[JURIST] The International Court of Justice (ICJ) [official website] ruled [judgment, PDF] Monday that Nicaragua has interfered with Costa Rica's right of free navigation on the San Juan river, which separates the two Central American nations. Costa Rica filed a complaint [case materials] in the ICJ in 2005, arguing that although Nicaragua has sovereignty over the river, that country was impeding free navigation in violation of Article VI of the 1858 Treaty of Limits by requiring visas for passengers aboard Costa Rican ships, requiring that ships stop at Nicaraguan posts, and preventing Costa Rican police from using the river to re-supply river posts. The ICJ found that the treaty did establish Costa Rica's right to free navigation for "commercial purposes," and that "commerce" meant both cargo and transportation. Accordingly, said the court, visa requirements would give Nicaragua undue control over a Costa Rican right, and could not be exercised consistent with the treaty. Similarly, the court rejected Costa Rica's argument that its free navigation of the river gave its ships the freedom to dock at the Nicaragua bank without coming under Nicaraguan control. Recognizing Nicaragua's sovereignty over the river, the court found that passport and identification requirements were not an impediment to Costa Rica's use of the river. Further, the court found that official Costa Rican vehicles, including police boats, are not covered under "commercial purposes," though should be allowed when performing services necessary to the river region's inhabitants.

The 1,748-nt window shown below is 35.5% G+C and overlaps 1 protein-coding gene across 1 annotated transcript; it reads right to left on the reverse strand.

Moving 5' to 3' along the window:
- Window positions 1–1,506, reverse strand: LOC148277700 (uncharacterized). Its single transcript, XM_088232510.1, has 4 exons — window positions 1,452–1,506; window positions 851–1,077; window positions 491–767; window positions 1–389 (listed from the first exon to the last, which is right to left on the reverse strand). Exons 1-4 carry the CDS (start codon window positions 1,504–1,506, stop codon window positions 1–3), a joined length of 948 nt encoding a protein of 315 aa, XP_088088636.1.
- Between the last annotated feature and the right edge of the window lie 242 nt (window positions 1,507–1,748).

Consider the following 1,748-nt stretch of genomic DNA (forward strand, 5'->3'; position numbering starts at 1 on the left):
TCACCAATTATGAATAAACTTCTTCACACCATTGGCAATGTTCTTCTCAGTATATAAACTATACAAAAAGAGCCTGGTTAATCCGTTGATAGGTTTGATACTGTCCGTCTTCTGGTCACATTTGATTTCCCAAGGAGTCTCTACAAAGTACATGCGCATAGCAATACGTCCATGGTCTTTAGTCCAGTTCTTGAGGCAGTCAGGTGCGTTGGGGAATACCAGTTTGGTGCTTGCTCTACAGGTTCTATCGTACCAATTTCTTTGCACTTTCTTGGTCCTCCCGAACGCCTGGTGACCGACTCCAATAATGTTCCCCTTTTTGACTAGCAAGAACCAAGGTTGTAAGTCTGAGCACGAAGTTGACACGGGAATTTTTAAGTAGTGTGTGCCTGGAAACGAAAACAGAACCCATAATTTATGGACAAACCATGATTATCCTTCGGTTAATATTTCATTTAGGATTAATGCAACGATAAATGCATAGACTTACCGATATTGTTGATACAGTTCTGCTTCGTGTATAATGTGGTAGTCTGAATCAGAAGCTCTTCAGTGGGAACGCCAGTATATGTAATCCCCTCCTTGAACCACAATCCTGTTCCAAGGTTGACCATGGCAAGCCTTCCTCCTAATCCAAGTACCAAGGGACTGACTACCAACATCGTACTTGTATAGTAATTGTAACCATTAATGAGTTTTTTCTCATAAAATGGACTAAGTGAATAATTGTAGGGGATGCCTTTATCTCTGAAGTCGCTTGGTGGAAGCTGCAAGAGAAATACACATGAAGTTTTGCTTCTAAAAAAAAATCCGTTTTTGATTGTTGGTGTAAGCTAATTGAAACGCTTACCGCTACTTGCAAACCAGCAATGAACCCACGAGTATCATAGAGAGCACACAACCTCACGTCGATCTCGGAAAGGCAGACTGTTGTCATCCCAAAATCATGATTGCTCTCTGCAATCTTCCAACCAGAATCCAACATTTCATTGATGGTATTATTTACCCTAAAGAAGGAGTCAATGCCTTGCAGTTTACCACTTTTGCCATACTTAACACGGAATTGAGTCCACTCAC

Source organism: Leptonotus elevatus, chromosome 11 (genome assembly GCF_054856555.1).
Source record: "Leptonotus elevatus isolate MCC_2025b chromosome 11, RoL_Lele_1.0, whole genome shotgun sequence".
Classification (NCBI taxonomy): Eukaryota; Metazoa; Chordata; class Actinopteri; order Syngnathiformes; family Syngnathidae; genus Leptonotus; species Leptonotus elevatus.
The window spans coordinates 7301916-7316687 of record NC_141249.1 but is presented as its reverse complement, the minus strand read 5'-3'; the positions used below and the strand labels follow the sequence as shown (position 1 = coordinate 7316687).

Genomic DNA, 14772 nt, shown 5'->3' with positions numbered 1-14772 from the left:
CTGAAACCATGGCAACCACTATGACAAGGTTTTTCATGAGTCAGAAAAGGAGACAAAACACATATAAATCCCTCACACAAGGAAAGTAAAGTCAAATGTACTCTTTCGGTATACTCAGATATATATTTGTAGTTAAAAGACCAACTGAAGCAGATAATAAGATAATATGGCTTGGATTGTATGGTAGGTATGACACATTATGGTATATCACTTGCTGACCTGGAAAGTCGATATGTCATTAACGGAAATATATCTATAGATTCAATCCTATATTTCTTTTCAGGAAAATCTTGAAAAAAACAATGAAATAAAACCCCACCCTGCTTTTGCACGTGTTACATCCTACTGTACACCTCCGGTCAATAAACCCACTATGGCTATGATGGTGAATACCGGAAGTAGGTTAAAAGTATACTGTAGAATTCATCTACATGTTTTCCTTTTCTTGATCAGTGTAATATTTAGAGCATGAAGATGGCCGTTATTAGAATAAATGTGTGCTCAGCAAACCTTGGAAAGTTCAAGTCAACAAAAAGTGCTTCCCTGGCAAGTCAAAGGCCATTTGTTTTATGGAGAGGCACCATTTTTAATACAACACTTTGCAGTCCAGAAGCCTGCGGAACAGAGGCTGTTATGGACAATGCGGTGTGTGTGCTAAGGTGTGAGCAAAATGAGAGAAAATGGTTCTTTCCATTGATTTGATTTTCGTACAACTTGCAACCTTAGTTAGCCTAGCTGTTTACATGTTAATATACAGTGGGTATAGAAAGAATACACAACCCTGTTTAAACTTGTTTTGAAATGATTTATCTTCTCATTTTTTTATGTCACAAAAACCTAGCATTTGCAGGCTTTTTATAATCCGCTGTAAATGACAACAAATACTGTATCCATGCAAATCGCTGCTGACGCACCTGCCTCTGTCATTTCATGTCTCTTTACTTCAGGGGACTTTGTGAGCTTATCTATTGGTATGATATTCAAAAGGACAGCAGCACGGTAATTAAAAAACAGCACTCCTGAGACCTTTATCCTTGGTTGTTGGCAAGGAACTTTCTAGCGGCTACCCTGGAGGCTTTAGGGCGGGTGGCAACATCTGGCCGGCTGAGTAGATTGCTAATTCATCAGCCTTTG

The ICJ heard oral arguments [press release] in the case in March. The court is also currently considering a maritime boundary dispute between Peru and Chile [ICJ materials; JURIST report] and recently decided a maritime case between Malaysia and Singapore [ICJ materials; JURIST report].